GenreComedy ScreenplayT. E. B. Clarke WriterT.E.B. Clarke LanguageEnglish
Release date19 October 1950 (1950-10-19) (UK)
26 February 1951 (1951-02-26) (US) CastStephen Murray (Dr Brent), Kay Walsh (Mrs Brent), James Fox (Johnny Brent), Meredith Edwards (Harper), Gladys Henson (Nanny), Thora Hird (Nanny's friend) Similar moviesIce Age: The Meltdown, 127 Hours, 30 Minutes or Less, Finding Neverland, City of Ember, Inkheart
The Magnet is a 1950 Ealing Studios comedy film featuring Stephen Murray, Kay Walsh and in his first starring role James Fox (then billed as William Fox). The story involves a young Wallasey boy, Johnny Brent (Fox), who obtains the eponymous magnet by deception, leading to much confusion. When he is acclaimed as a hero, he is shamed by his own sense of guilt.
Johnny Brent (Fox), home from school during a scarlet fever outbreak, manages to con a younger boy out of a magnet by trading it for an "invisible watch". The other boy's nanny accuses Johnny of stealing, which makes Johnny feel guilty. He runs away from home. After an older boy uses the magnet to cheat at pinball and Johnny is implicated, Johnny tries to get rid of the magnet. He meets an eccentric iron lung maker who is raising funds for the local hospital, and gives him the magnet to be auctioned for charity. The iron lung maker tells the story of the magnet at various fund-raising events, exaggerating wildly and portraying Johnny as everything from a spoiled brat to a Dickensian ragamuffin.
After he returns to school, Johnny sees the little boy's nanny and overhears her telling her friend about her budgerigar, which she says has died of a broken heart. Johnny mistakenly thinks she is talking about the little boy himself, and becomes convinced that he is guilty of murder. He hides in the back of a van which takes him to Liverpool, where he comes into conflict with the local boys. He wins them over by convincing them he is a fugitive from the police. He saves the life of one boy who had fallen through a disused pier. The injured boy ends up in an iron lung made by the man to whom Johnny gave the magnet. When Johnny visits the boy, he sees the magnet mounted on the iron lung and is reunited with the inventor, who is delighted to have found Johnny again. Johnny is awarded the Civic Gold Medal, which he gives to the magnet's original owner, clearing his conscience.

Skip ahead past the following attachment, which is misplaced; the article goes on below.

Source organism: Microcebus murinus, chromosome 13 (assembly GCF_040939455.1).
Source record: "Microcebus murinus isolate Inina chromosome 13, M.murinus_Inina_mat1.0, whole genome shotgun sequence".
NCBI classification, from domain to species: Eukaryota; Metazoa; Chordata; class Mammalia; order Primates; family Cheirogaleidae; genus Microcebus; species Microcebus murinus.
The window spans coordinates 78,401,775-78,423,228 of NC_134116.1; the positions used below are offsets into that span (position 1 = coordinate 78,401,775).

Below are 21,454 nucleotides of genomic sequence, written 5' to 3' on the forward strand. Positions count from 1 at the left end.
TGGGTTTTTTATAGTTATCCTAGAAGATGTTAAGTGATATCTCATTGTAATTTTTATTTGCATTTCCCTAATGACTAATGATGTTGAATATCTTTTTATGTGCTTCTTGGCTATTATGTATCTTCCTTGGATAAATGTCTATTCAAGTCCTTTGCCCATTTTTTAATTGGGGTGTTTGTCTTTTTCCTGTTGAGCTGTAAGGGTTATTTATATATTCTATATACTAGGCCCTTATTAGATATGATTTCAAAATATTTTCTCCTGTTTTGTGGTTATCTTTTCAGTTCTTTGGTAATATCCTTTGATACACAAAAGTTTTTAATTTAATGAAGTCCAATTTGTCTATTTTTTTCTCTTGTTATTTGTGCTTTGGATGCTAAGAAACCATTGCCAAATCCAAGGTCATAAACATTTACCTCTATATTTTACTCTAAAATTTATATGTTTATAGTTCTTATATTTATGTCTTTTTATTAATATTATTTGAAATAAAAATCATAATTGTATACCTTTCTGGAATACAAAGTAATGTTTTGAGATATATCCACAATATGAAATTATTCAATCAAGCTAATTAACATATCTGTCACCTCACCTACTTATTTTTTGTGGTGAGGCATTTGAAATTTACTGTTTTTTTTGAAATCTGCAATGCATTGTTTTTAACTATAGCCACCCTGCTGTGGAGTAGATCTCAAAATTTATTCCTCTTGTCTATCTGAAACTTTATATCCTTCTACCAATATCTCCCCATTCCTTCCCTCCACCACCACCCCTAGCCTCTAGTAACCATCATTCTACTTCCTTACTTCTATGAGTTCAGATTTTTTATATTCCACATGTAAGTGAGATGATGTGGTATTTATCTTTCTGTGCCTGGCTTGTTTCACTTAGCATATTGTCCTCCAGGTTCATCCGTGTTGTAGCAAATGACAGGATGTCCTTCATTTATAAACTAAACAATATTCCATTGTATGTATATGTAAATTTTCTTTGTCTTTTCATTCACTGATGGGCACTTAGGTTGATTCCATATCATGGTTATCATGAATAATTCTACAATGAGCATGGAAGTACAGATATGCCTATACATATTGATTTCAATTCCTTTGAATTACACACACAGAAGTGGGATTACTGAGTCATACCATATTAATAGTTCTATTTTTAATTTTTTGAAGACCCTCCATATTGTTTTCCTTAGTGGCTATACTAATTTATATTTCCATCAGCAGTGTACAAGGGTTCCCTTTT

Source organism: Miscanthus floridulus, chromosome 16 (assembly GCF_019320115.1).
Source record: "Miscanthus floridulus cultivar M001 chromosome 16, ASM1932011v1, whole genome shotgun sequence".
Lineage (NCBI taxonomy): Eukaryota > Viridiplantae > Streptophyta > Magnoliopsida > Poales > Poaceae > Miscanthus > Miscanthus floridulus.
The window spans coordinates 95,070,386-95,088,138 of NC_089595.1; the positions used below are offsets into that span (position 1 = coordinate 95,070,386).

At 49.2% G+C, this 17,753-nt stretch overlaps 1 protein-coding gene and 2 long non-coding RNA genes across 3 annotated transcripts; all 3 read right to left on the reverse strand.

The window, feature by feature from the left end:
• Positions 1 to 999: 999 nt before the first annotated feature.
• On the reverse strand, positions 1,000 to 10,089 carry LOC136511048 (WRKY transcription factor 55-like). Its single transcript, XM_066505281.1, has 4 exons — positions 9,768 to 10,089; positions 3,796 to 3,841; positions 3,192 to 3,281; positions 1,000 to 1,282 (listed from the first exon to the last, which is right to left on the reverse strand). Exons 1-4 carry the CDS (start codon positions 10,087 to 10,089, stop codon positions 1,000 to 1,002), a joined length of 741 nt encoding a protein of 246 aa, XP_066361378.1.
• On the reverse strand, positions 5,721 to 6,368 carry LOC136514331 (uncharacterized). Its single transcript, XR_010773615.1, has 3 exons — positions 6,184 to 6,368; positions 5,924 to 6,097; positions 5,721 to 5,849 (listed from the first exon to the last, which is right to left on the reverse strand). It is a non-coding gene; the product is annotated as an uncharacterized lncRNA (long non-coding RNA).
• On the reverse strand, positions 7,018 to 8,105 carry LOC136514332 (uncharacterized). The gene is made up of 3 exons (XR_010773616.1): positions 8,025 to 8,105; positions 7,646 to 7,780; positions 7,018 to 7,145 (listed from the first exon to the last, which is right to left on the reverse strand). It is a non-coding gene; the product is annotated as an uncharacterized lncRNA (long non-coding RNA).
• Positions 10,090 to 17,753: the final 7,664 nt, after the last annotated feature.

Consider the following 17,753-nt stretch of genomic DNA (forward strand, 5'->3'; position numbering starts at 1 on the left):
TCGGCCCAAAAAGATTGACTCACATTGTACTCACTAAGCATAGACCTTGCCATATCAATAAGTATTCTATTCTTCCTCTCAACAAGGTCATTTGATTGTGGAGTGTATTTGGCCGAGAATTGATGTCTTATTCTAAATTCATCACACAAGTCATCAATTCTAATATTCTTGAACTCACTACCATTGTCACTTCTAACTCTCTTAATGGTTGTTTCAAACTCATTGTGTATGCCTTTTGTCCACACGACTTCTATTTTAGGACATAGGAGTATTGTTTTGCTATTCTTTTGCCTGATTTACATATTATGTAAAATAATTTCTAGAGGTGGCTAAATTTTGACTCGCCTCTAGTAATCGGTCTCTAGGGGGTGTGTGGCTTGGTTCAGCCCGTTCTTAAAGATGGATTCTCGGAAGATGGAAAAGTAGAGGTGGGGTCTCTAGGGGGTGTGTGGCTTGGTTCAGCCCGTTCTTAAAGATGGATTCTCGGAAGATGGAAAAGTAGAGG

Production and casting
The Magnet was filmed on location in and around New Brighton, Wirral, Cheshire and Liverpool, and at Ealing Studios, London, in black and white. Given its setting, however, authentic local accents are absent until almost the end of the film, in a scene filmed in the shadow of the Liverpool Cathedral. A Chinese boy appears in this scene, which was unusual for the time in film, although there had been a significant Chinese community in Liverpool since the 1860s, but when he is called home by his mother in Chinese, explains this to his friends in fluent scouse.
James Fox (then known as William) had appeared in The Miniver Story earlier in the year, and this was his first starring role, at the age of 11; his performance was largely appreciated, being described by the British Film Institute's reviewer as "certainly lively enough as the over-imaginative Johnny". Stalwarts of Ealing's repertory ensemble, however, such as Stanley Holloway and Alec Guinness, were absent, although James Robertson Justice made a small appearance as a tramp, using a Gaelic pseudonym; at the time he was a candidate in the General Election.
The film has not achieved the general popularity of better-known Ealing comedies such as Passport to Pimlico and The Lavender Hill Mob, although it is described as "a mild-mannered affair and the comedy gives way to a decidedly poignant conclusion". Leslie Halliwell similarly described it as a "very mild Ealing comedy, not really up to snuff". The British Film Institute's reviewer criticised it as "somewhat burdened by cumbersome moralising and too many credibility-stretching coincidences and misunderstandings" and described it as "an attempt to revisit the success of Clarke's earlier Hue and Cry".